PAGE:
Renal artery disease: diagnosis and management

Mt Sinai J Med. 2004 Mar;71(2):73-85.


Renal artery stenosis (RAS) is most commonly due to either fibromuscular dysplasia or atherosclerosis. The former predominates in young women while atherosclerosis is usually encountered in individuals over the age of 55. The most common clinical manifestation of fibromuscular dysplasia is hypertension, which can frequently be cured or significantly improved with percutaneous balloon dilation. Atherosclerotic RAS may present with hypertension, renal failure (ischemic nephropathy), recurrent episodes of congestive heart failure and flash pulmonary edema or may be discovered incidentally during an imaging procedure for some other reason. Screening tests for RAS have improved considerably over the last decade. While captopril renography was utilized almost exclusively in the past, duplex ultrasound of the renal arteries or magnetic resonance angiography have replaced other modalities as the screening test of choice in many centers. Rarely does an arteriogram have to be performed for diagnostic purposes only. Management of RAS consists of three possible strategies: medical management, surgical management or percutaneous therapy with balloon angioplasty and stent implantation. The treatment of choice to control hypertension in patients with fibromuscular disease is percutaneous angioplasty. Renal artery stenting has replaced surgical revascularization for most patients with atherosclerotic disease who meet the criteria for intervention.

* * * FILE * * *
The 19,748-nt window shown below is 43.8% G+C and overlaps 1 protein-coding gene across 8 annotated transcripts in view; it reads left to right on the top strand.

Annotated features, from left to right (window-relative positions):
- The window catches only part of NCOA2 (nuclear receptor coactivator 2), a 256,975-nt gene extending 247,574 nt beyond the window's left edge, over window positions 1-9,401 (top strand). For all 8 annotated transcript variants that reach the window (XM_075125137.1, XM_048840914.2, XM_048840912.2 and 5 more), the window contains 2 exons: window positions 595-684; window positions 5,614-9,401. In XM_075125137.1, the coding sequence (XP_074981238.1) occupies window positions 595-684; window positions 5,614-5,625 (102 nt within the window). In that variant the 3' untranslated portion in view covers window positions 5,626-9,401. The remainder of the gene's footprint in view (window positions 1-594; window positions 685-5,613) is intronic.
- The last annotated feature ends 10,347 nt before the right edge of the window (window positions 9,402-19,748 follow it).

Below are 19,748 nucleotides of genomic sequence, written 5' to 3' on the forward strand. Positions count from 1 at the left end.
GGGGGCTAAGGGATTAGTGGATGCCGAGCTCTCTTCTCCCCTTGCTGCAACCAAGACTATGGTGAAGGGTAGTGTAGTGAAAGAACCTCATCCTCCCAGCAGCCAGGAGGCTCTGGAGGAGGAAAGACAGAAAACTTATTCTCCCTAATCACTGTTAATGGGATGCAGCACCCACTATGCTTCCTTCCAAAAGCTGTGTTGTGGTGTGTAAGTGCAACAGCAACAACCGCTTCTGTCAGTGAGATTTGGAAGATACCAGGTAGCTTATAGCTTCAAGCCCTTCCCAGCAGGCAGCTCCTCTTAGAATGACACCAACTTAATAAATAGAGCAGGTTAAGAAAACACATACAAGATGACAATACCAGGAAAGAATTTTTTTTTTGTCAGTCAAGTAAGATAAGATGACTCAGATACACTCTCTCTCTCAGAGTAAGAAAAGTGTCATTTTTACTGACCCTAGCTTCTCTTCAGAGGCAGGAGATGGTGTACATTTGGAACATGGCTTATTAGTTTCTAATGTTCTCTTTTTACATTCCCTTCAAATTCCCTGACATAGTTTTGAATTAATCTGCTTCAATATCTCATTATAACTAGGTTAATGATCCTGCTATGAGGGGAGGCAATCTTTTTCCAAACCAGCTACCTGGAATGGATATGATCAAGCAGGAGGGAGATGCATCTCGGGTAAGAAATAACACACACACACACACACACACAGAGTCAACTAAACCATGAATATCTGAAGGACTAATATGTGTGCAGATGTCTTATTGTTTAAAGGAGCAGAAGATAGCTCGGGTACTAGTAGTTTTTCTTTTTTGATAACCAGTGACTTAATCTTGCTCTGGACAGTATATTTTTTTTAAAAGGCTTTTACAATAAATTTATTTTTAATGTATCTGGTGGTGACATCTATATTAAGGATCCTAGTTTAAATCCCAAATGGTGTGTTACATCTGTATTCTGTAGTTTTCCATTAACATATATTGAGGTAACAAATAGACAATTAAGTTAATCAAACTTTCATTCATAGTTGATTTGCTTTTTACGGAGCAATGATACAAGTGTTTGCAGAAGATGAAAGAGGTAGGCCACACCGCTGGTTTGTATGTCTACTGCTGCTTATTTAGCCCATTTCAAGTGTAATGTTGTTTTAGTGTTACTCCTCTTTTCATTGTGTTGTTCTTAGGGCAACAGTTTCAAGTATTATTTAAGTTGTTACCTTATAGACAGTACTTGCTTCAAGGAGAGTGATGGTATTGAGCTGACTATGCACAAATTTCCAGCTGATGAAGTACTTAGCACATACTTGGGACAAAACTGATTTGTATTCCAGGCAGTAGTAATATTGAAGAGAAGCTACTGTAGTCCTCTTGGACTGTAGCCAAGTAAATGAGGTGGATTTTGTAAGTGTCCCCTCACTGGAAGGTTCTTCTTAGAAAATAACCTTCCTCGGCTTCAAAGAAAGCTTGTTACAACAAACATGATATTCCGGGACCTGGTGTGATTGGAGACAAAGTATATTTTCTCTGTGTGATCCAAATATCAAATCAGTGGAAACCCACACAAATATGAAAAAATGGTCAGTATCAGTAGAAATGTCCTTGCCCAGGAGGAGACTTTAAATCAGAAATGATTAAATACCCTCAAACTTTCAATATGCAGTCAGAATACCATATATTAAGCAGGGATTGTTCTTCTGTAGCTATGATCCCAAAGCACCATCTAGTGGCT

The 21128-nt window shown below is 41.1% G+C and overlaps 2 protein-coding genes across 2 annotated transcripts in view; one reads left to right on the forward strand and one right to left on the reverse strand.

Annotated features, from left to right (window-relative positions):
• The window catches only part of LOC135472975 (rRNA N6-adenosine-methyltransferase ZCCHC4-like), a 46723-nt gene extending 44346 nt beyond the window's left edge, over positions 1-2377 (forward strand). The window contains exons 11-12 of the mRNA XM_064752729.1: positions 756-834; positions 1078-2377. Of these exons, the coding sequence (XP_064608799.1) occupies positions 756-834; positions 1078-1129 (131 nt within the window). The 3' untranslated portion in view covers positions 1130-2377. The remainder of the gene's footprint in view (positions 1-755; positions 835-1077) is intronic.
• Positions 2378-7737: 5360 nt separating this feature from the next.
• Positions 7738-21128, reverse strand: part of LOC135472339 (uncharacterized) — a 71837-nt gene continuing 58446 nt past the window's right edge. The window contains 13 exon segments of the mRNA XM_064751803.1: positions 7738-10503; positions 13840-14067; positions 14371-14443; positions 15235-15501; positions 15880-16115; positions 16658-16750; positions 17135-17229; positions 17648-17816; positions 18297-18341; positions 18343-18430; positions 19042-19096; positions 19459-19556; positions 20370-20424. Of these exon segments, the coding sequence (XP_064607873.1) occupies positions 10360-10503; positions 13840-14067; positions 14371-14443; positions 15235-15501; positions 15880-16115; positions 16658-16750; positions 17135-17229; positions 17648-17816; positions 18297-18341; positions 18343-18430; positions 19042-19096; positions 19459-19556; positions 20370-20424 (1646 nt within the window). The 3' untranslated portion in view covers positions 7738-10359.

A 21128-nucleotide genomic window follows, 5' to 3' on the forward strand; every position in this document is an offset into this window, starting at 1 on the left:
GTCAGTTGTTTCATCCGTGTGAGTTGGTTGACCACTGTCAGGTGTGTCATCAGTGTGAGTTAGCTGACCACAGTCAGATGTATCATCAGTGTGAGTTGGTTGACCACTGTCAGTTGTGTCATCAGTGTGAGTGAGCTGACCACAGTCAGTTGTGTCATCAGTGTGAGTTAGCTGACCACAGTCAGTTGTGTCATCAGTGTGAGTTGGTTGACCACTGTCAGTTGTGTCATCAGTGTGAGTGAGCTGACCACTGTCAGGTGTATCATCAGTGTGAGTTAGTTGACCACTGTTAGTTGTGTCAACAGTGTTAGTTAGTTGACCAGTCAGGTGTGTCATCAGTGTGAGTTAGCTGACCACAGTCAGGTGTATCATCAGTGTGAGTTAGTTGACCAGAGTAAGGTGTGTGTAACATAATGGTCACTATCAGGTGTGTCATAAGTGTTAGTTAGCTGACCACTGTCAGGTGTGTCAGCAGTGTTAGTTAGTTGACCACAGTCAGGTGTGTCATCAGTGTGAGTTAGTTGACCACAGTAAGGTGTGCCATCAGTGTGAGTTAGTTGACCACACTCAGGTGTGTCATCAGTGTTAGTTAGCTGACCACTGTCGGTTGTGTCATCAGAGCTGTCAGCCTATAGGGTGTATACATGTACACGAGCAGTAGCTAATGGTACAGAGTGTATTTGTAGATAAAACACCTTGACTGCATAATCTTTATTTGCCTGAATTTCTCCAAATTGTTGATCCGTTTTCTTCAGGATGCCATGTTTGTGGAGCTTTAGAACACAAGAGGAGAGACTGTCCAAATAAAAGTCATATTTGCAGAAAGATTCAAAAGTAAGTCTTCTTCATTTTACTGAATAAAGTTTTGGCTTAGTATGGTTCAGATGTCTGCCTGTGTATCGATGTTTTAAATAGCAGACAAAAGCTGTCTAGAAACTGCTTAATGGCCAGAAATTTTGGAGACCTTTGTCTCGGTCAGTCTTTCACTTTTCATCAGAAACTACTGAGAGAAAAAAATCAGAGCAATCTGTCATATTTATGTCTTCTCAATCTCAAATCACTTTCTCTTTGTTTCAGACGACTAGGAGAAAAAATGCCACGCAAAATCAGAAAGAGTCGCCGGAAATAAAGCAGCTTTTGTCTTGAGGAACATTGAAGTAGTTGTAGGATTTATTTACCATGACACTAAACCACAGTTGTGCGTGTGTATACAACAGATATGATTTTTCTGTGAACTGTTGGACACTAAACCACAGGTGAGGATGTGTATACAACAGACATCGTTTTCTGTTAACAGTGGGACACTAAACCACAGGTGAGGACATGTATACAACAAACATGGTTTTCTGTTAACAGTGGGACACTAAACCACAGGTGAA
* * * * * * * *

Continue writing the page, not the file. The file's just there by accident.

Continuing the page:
Publication types

  • Review

MeSH terms

  • Diagnostic Imaging
  • Humans
  • Prevalence
  • Renal Artery Obstruction / diagnosis*
  • Renal Artery Obstruction / epidemiology
  • Renal Artery Obstruction / physiopathology
  • Renal Artery Obstruction / therapy*